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Flu Pandemic Unpreparedness - Tamiflu Containment Myth
May 18, 2005
>> Scientists believe that if Tamiflu is quickly supplied at the site of an initial pandemic outbreak, it could help to contain the bug for as long as six months or even eliminate it. Six months is about what researchers would need to develop a vaccine based on the pandemic strain that emerges. <<
Although Tamiflu could contain H5N1, the available evidence suggests that this strategy is much more wishful thinking than a approach likely to succeed. Assuming the H5N1 infections in people could be quickly identified, which is a major assumption because H5N1 has been endemic to Vietnam for at least several years and there is no comprehensive survey of where it is and is not in humans, there would still be major bird flu containment issues.. A recent survey of ducks and chickens indicated H5N1 was in 71% of ducks and 21% if chickens in the Mekong Delta. Most of these infections were in asymptomatic birds and now evidence is emerging that pigs in Indonesia may be asymptomatically infected. It seems likely that pigs in Vietnam and Thailand are similarly infected,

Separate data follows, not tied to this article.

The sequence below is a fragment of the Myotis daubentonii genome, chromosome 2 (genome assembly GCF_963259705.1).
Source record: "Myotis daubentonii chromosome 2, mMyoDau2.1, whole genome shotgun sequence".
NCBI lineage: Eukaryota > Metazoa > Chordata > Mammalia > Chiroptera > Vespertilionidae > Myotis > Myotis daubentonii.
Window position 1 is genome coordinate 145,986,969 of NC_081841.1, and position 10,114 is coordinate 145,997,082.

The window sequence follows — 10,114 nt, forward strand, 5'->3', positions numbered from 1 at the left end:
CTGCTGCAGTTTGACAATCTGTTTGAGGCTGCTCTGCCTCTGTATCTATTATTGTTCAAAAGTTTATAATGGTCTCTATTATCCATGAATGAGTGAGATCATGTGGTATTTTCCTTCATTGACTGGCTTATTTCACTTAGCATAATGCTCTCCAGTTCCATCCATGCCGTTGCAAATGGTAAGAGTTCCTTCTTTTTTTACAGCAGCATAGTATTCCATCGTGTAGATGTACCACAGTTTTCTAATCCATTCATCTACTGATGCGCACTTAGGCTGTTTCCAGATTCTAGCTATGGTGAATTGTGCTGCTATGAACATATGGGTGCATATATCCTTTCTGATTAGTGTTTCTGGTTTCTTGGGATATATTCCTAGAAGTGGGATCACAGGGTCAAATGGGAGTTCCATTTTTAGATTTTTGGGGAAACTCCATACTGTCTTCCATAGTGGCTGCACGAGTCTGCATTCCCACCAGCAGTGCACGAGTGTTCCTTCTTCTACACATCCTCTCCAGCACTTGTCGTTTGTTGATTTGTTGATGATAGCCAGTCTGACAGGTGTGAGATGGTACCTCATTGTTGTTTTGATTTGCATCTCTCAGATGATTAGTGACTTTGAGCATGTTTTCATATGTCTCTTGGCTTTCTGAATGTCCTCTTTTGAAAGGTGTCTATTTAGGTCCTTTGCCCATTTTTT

In addition, Tamiflu was used to try to contain an H5N1 outbreak in tigers in a Sri Racha zoo in Thailand. Prophylactic treatment, combined with culling, failed to stop H5N1 and 147 tigers died or were euthanized, even though Tamiflu was used at double the recommended dose.
Possible H5N1 problems were forecast in in vitro assays. Tests of Tamiflu against all 9 N serotypes indicated that the drug could inhibit spread of the virus, but N1 was among the most resistant serotypes. Recent data with H5N1 again showed that Tamiflu could inhibit the virus, but even more drug was required. However, the supply of Tamiflu is limited.
However, it is the most recent report on treating humans known to be infected with H5N1 that raises a major red flag on use of Tamiflu to control or eliminate H5N1. Media reports suggest that Tamiflu resistance developed in one patient being treated with Tamiflu. The number of reported H5N1 human infections has been exceedingly low, so resistance in this group indicates antiviral resistance will be common. However, because it is possible that the number of non-hospitalized patients infected with H5N1 may be markedly higher than the reported cases, Tamiflu resistance in H5N1 may already be much more common than the one cited case.
Thus, stockpiling Tamiflu may make stockpilers feel that the supplies may limit or eliminated H5N1, but real data, although limited, suggest the containment plan, like the surveillance plan, is not reality based.
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